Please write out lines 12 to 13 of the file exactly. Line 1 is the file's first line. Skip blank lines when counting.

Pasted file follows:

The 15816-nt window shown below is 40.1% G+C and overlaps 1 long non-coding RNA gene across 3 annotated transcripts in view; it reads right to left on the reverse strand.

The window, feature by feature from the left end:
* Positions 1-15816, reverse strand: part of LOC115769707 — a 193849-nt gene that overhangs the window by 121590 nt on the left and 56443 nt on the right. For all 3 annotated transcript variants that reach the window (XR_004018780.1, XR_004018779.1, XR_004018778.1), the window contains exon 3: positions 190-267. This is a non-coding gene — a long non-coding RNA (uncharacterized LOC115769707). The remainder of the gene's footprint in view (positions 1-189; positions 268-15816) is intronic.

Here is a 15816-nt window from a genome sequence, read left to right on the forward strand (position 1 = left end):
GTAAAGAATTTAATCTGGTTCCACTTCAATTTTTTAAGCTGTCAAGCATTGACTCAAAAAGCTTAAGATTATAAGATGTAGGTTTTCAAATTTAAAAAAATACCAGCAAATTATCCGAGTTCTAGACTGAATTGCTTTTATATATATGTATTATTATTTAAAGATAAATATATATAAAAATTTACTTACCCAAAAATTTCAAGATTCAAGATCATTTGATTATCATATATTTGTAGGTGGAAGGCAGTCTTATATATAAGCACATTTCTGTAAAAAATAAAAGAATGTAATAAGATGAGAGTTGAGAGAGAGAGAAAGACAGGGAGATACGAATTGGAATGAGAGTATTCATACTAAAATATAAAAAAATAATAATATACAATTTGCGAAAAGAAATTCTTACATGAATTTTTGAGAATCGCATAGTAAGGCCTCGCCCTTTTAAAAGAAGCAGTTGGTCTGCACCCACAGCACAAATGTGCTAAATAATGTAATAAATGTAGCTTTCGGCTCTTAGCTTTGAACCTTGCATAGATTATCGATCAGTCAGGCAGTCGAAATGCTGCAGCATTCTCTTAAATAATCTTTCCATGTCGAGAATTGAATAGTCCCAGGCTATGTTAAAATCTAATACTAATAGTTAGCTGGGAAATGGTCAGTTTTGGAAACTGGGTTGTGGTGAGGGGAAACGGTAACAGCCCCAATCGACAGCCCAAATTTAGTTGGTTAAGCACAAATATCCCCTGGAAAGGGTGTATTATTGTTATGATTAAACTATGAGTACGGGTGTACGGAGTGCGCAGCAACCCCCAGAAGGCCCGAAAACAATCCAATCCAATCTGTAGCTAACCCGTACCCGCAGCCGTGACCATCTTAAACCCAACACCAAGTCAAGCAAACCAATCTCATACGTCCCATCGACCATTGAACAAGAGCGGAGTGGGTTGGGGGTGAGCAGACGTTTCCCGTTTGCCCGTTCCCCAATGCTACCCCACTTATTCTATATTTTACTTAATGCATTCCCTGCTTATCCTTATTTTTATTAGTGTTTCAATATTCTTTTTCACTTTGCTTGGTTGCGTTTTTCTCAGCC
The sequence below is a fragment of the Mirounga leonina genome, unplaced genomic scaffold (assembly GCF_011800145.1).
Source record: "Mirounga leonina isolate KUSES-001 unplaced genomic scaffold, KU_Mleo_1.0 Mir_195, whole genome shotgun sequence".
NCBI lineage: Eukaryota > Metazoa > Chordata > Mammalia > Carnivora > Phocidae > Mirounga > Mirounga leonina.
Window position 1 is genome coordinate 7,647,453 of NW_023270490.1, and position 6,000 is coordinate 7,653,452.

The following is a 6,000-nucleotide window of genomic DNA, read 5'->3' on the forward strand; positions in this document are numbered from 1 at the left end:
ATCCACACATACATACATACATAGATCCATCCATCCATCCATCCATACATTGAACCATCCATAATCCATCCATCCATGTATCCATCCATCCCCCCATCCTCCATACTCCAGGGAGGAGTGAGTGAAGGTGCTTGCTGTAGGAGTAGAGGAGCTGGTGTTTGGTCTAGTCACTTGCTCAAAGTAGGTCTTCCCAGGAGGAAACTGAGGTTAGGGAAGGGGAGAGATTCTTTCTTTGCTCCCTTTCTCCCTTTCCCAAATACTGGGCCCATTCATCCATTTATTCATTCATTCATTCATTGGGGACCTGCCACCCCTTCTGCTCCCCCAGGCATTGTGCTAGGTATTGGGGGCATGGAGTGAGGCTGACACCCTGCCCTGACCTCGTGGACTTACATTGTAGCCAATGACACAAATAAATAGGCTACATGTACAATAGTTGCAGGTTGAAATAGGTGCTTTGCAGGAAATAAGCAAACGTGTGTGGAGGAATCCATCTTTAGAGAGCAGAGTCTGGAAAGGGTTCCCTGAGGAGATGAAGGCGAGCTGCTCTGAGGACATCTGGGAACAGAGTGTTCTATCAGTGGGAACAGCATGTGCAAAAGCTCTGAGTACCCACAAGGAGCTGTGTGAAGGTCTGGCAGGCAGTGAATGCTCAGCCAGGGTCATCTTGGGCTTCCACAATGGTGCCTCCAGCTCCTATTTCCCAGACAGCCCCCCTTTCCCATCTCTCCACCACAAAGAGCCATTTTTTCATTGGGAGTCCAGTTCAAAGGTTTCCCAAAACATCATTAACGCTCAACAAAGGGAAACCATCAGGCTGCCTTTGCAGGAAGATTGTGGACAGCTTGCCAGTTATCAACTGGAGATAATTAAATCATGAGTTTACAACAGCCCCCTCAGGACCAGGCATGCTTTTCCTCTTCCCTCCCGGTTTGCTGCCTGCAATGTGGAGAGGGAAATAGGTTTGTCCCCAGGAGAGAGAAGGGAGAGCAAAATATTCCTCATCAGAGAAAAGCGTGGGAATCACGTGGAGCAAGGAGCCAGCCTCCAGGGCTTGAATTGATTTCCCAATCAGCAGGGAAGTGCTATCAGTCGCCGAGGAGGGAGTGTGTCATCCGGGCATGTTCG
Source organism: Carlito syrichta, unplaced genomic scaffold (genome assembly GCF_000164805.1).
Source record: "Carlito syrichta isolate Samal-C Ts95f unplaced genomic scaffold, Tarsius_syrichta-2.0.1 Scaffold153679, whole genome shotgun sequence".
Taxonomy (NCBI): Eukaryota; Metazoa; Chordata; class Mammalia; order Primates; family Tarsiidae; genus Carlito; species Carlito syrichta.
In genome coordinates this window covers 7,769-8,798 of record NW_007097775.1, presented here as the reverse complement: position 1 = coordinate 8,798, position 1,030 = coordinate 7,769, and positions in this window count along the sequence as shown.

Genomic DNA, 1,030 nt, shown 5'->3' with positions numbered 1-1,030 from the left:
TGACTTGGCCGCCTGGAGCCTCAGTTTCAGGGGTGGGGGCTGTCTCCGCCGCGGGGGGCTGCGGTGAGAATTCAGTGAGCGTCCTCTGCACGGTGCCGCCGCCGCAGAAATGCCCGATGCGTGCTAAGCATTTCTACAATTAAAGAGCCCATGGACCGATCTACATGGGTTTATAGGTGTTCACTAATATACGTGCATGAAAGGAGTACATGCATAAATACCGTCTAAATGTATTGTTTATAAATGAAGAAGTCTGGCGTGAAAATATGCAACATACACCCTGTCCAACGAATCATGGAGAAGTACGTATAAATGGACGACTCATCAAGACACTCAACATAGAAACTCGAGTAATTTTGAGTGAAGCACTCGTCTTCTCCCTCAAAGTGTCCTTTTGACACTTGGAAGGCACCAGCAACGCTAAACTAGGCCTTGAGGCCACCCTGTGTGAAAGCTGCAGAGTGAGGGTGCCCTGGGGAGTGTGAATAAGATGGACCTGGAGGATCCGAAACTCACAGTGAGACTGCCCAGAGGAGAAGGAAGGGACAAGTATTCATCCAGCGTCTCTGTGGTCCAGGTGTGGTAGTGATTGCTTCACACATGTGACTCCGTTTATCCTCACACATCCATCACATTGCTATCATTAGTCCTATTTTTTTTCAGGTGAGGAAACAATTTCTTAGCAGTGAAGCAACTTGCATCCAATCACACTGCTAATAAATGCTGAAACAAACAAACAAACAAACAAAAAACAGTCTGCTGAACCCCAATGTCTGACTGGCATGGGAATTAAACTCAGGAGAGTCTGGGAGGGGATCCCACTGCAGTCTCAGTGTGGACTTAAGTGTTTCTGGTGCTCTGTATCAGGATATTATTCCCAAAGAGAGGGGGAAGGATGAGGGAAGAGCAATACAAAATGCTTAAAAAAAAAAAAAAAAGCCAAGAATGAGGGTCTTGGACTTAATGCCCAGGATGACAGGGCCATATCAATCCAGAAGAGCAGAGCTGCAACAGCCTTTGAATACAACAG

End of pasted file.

Source organism: Carlito syrichta, unplaced genomic scaffold (genome assembly GCF_000164805.1).
Source record: "Carlito syrichta isolate Samal-C Ts95f unplaced genomic scaffold, Tarsius_syrichta-2.0.1 Scaffold153679, whole genome shotgun sequence".